When organisations manage their contracts for regulatory compliance, they also get insights into the data to support critical business decisions and reporting. This may result in contract novation and repapering or restructuring, depending on the mandate, as well as allowing an organisation to meet changing regulatory mandates, in the best way possible. Managing risks & liabilities during changing regulatory & business conditions
The key to coping with change is agility
It’s critical for financial services organisations to remain agile. They need to have the ability to extract the appropriate data within an overwhelming amount of contracts quickly and without significant business disruption to manage risk, reduce liabilities and compete effectively during times of change.
Previously, when mandates changed, organisations would have to perform manual reviews as a part of their compliance initiatives, resulting in months or years of contract analysis and high costs. However, organisations can now reduce the burden of the contractual review aspect of their compliance initiatives. By using automated contract discovery, data extraction, review and analysis, up to 80% of their time can be saved, providing significant savings. This is critical when organisations are facing tight compliance deadlines and have to review and make strategic decisions on hundreds of thousands of contracts.
Using artificial intelligence and powered by an advanced machine learning framework, the automated solution can extract specific terms and provisions needed for regulatory compliance across all contracts. The framework can be taught by users to look for specific provisions and clauses.
What impact will IRFS16 have?
Let’s look at IRFS16, the new regulations for how leases are accounted for in financial statements. For IRFS16 compliance, all lease agreements need to be located and the impact of the change in regulation needs to be determined. Knowing which of your contracts are effectively leases can be challenging, and an automated contract discovery, data extraction, and data analysis solution will locate all contracts and centralise them in a repository.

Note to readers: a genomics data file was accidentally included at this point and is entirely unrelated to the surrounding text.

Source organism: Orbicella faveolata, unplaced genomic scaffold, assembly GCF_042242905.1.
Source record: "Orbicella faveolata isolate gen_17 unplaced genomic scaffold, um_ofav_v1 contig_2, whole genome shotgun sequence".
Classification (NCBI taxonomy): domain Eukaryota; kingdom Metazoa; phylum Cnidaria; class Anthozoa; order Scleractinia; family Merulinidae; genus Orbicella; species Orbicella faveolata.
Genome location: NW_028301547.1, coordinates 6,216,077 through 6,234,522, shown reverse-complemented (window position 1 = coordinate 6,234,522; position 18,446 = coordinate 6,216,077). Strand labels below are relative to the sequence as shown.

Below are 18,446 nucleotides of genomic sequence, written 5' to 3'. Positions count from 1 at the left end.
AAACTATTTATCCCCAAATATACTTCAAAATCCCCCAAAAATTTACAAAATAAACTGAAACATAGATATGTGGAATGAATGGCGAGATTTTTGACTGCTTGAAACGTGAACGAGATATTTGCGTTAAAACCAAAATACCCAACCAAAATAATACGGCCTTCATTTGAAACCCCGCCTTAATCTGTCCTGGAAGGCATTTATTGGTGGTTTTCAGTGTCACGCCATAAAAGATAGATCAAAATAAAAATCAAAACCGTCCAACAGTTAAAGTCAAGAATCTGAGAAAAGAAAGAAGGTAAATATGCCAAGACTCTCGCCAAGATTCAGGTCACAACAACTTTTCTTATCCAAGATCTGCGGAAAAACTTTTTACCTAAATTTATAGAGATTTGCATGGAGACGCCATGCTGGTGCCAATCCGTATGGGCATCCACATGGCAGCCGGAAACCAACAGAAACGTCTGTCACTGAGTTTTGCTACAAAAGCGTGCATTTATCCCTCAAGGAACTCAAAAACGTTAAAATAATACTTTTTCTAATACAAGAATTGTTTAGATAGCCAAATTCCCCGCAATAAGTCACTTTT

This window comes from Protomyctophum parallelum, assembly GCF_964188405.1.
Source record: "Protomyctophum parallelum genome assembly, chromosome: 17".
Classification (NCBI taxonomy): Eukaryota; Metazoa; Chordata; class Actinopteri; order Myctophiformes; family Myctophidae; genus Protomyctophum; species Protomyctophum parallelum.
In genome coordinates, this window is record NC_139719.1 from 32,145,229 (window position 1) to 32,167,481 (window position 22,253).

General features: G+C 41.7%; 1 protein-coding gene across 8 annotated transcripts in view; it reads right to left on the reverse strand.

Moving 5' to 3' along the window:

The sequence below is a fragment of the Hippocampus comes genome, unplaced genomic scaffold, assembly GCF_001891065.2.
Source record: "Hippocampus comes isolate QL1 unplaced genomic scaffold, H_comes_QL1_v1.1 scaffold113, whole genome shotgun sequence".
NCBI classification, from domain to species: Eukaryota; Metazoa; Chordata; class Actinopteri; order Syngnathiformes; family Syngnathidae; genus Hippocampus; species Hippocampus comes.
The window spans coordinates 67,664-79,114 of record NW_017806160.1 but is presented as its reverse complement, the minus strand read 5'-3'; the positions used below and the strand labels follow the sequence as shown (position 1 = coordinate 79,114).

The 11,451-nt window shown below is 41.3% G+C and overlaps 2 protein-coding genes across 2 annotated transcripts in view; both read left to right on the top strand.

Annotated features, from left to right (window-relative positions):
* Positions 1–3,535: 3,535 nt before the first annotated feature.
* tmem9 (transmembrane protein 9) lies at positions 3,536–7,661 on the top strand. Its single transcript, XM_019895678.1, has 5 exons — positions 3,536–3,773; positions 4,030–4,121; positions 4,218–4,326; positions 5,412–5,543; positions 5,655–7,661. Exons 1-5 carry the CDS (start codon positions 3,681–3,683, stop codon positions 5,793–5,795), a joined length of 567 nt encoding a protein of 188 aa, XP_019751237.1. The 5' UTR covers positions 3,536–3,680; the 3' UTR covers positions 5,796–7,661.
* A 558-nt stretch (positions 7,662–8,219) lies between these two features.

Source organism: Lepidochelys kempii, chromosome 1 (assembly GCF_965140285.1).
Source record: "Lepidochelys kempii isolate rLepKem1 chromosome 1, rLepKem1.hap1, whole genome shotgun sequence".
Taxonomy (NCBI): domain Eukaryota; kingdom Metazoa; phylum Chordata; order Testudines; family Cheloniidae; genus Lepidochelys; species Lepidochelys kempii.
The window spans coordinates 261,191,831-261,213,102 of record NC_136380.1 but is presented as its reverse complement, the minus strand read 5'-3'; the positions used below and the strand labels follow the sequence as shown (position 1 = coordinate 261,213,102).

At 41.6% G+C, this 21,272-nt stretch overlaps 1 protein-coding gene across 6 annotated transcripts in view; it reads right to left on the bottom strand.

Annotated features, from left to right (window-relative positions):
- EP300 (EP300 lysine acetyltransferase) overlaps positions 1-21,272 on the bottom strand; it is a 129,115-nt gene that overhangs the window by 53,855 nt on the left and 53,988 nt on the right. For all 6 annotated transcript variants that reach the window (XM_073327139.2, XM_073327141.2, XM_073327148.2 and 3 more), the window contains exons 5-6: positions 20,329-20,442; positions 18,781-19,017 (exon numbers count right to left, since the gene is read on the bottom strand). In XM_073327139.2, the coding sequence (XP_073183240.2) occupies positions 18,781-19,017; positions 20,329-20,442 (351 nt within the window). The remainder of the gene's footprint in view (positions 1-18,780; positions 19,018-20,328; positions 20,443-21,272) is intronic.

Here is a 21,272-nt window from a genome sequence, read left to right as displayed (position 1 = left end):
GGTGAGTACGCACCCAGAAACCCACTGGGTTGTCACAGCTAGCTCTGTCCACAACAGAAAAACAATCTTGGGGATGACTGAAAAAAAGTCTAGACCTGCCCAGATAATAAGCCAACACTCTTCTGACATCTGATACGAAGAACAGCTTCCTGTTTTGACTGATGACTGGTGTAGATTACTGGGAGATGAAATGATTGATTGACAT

The system can extract, gather and validate lease terms from the contracts by identifying which have lease provisions or language. This level of reporting helps business users understand the current environment and develop an optimal remediation plan.
This is just one example which demonstrates how financial services organisations can compete effectively in times of change. Complying with new regulations no longer needs to be such an arduous task.
Using an automated contract review and analysis solution can ensure compliance with global regulatory mandates and help manage the overall risk against defined targets. It can dramatically shorten the time and reduce the cost of contract reviews, as well as help model and analyse the business impact before any changes are made. This results in better decisions on the best ways to achieve compliance.
For more information on how Seal can help address regulatory compliance initiatives, please visit our website.
This article was guest-written by Seal Software, a leading provider of contract discovery. Seal Software uses artificial intelligence and natural language processing to help companies efficiently uncover what’s in their contracts.